Page:The Cambridge History of American Literature, v1.djvu/29

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New-found-land

owne wishes any of their accustomed dainties, with feather beds and downe pillowes, Tavernes and alehouses in every breathing place, neither such plenty of gold and silver and dissolute liberty as they expected, [they] had little or no care of any thing, but to pamper their bellies, to fly away with our Pinnaces, or procure their means to returne for England. For the Country was to them a miserie, a ruine, a death, a hell, and their reports here, and their owne actions there according.


Straightforwardness of narrative was characteristic of the period. This quality, and the absence of literary consciousness, distinguish the accounts written by these English seafarers from the productions of the rival French and Spanish voyagers. Each adapted his style to the public which he sought to influence. They were all alike trying to start or to accelerate the stream which was to transform the Western hemisphere into a part of the European world. Consequently the English tracts rarely possess qualities which separate them from the rest of the mass of seventeenth-century travel-books. Another result is that nearly all of them are more easily read, three centuries later, than the Continental output of the same period.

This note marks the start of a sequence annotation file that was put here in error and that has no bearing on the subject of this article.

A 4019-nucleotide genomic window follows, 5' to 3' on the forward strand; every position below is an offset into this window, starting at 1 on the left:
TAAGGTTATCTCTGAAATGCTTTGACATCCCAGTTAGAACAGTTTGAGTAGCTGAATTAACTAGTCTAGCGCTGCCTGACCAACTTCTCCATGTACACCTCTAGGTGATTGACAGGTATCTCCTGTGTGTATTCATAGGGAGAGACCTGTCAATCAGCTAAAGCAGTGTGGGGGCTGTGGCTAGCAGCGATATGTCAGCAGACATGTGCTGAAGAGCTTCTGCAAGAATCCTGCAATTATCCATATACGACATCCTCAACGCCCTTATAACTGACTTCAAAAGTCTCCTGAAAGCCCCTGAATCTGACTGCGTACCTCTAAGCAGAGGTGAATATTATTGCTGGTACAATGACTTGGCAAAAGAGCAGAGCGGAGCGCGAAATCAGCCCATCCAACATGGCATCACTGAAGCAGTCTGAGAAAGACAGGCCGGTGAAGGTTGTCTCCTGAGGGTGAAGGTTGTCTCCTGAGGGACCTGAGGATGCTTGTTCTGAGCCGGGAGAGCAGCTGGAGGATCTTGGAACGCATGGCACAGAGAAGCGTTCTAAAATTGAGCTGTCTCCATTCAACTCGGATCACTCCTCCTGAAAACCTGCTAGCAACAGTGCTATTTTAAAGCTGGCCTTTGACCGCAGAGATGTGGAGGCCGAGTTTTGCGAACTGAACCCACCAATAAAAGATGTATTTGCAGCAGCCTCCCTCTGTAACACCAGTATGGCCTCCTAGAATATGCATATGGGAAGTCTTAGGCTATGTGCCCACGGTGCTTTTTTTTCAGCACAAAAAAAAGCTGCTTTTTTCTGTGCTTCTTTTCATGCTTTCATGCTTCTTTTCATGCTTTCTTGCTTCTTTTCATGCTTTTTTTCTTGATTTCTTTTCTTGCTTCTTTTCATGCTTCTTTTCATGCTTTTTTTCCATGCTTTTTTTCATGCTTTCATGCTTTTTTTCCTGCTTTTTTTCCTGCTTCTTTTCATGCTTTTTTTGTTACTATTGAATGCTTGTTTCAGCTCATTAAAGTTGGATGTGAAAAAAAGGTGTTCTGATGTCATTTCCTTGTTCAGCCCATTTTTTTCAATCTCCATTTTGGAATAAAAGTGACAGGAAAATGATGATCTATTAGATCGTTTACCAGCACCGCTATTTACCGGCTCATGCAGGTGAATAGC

The comer of the New-found-land which retained this distinctive name exerted an especial attraction in the earlier days upon the adventurers who felt a longing to express themselves in literary form. Humphrey Gilbert was accompanied thither by the learned Stephen Parmenius of Buda, whose Latin verses "Ad Thamesin" are preserved on Hakluyt's pages. One of the first Englishmen to establish an American residence was William Vaughn, a Welshman and the composer of an amazing volume called The Golden FleeceTransported from Cambrioll Colchos, out of the Southermost Part of the Hand commonly called the Newfoundland, By Orpheus Junior, to London, where it was printed in 1626. This work has long been the butt of despairing historians, who have sought for the Ariadnean thread which should guide them through its 350 pages of puerile fancies, discursive theology, significant episodes, and rhymed prose. For the reader who skips casually from paragraph to paragraph, the volume yields an entertaining notion of what was talked about in the fishing shacks on the